The Open Ecology Journal, 2(1):52–61, 2009. Pdf doi abstract bibtex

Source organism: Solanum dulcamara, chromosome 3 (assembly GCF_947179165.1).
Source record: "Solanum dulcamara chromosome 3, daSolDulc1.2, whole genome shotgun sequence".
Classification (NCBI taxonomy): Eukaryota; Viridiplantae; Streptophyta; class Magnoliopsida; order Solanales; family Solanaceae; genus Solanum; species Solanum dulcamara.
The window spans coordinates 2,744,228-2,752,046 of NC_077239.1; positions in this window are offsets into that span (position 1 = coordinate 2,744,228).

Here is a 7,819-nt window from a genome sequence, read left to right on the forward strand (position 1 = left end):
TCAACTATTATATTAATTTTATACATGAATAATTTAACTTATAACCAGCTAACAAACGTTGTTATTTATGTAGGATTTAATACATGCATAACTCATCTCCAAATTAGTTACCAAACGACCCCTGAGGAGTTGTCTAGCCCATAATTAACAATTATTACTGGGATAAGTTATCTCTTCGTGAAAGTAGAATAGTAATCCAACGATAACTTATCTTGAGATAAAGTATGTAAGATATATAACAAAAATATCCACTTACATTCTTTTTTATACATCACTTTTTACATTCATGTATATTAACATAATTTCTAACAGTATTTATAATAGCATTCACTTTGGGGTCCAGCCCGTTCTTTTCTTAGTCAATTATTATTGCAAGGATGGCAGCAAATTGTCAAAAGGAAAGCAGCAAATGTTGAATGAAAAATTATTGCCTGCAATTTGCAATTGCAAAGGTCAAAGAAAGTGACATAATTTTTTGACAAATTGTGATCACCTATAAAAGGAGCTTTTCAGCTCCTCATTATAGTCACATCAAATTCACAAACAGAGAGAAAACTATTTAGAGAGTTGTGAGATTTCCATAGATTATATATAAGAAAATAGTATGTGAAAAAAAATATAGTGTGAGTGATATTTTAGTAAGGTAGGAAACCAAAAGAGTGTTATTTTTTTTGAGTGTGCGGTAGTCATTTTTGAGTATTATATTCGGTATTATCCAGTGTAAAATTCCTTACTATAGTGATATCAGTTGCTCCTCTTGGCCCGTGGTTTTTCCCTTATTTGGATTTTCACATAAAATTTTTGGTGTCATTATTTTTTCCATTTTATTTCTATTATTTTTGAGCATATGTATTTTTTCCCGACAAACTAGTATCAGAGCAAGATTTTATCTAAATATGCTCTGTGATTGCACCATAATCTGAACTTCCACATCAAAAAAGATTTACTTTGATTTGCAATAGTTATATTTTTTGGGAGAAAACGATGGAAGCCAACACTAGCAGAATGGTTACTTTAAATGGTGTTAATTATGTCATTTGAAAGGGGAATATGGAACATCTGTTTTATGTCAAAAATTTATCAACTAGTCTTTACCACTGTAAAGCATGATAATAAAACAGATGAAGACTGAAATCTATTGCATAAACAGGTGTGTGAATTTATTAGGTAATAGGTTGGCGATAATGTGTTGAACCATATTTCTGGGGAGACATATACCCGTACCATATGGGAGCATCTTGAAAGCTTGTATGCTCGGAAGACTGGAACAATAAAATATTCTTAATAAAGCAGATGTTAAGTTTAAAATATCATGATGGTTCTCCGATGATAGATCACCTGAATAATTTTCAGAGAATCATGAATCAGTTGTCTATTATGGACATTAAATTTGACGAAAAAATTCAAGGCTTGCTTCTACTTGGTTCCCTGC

In the context of agricultural landscapes, conservation biocontrol practitioners attempt to secure and enhance the presence and effectiveness of natural enemies of insect pest species, for example parasitoids. Conservation biocontrol aims at maximizing both parasitoid persistence and parasitation rate. It is, however, still poorly understood how the amount, fragmentation and isolation of non-crop habitat of the host and its parasitoid affect persistence and parasitation rate. We developed a spatially explicit simulation model of a host and its specialized parasitoid and simulated thei3 spatiotemporal population dynamics in virtual landscapes. We found that the total habitat amount in the landscape modulates the impact of fragmentation on parasitoid persistence. If habitat is abundant, parasitoid persistence decreases with fragmentation, whereas if habitat is scarce, persistence is highest at intermediate levels of fragmentation. In any case, persistence is best for intermediate levels of isolation. Parasitation rate, on the other hand, is negatively influenced by fragmentation and isolation regardless of the habitat amount. Our results suggest that in landscapes with abundant habitat, both parasitation rates and parasitoid persistence can be increased by arranging habitat to be as clumped as possible. However, if habitat is scarce, landscape management can optimize either parasitation rates or parasitoid persistence but not both simultaneously.